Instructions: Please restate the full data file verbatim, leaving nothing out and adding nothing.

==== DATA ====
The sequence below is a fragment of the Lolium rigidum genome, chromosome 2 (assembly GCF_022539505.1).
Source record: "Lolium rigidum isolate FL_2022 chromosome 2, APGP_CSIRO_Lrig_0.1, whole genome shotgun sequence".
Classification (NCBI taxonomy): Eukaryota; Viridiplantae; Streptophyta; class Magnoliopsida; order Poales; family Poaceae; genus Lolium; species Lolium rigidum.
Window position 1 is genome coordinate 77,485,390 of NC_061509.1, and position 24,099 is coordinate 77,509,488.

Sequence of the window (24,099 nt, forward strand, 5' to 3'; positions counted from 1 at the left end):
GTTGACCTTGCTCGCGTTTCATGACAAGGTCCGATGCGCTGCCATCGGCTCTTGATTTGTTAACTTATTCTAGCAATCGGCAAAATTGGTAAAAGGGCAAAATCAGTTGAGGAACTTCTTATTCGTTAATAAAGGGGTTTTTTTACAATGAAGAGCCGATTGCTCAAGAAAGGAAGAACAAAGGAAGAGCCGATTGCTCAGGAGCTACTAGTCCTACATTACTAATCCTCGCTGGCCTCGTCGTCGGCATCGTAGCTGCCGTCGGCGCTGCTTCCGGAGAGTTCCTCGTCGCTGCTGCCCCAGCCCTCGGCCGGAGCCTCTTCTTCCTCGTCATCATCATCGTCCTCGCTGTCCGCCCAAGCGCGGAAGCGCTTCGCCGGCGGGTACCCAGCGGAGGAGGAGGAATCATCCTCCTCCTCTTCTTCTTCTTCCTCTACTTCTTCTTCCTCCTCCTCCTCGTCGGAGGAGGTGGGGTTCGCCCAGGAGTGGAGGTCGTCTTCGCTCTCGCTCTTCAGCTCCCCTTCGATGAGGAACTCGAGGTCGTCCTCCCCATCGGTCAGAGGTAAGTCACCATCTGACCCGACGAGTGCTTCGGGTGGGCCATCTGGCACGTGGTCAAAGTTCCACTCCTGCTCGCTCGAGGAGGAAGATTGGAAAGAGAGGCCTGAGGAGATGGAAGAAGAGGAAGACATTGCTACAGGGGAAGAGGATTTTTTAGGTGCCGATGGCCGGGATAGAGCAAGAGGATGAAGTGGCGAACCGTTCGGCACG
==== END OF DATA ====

The sequence below is a fragment of the Lolium rigidum genome, chromosome 2 (assembly GCF_022539505.1).
Source record: "Lolium rigidum isolate FL_2022 chromosome 2, APGP_CSIRO_Lrig_0.1, whole genome shotgun sequence".
Classification (NCBI taxonomy): Eukaryota; Viridiplantae; Streptophyta; class Magnoliopsida; order Poales; family Poaceae; genus Lolium; species Lolium rigidum.
Window position 1 is genome coordinate 77,485,390 of NC_061509.1, and position 24,099 is coordinate 77,509,488.

Sequence of the window (24,099 nt, forward strand, 5' to 3'; positions counted from 1 at the left end):
GTTGACCTTGCTCGCGTTTCATGACAAGGTCCGATGCGCTGCCATCGGCTCTTGATTTGTTAACTTATTCTAGCAATCGGCAAAATTGGTAAAAGGGCAAAATCAGTTGAGGAACTTCTTATTCGTTAATAAAGGGGTTTTTTTACAATGAAGAGCCGATTGCTCAAGAAAGGAAGAACAAAGGAAGAGCCGATTGCTCAGGAGCTACTAGTCCTACATTACTAATCCTCGCTGGCCTCGTCGTCGGCATCGTAGCTGCCGTCGGCGCTGCTTCCGGAGAGTTCCTCGTCGCTGCTGCCCCAGCCCTCGGCCGGAGCCTCTTCTTCCTCGTCATCATCATCGTCCTCGCTGTCCGCCCAAGCGCGGAAGCGCTTCGCCGGCGGGTACCCAGCGGAGGAGGAGGAATCATCCTCCTCCTCTTCTTCTTCTTCCTCTACTTCTTCTTCCTCCTCCTCCTCGTCGGAGGAGGTGGGGTTCGCCCAGGAGTGGAGGTCGTCTTCGCTCTCGCTCTTCAGCTCCCCTTCGATGAGGAACTCGAGGTCGTCCTCCCCATCGGTCAGAGGTAAGTCACCATCTGACCCGACGAGTGCTTCGGGTGGGCCATCTGGCACGTGGTCAAAGTTCCACTCCTGCTCGCTCGAGGAGGAAGATTGGAAAGAGAGGCCTGAGGAGATGGAAGAAGAGGAAGACATTGCTACAGGGGAAGAGGATTTTTTAGGTGCCGATGGCCGGGATAGAGCAAGAGGATGAAGTGGCGAACCGTTCGGCACG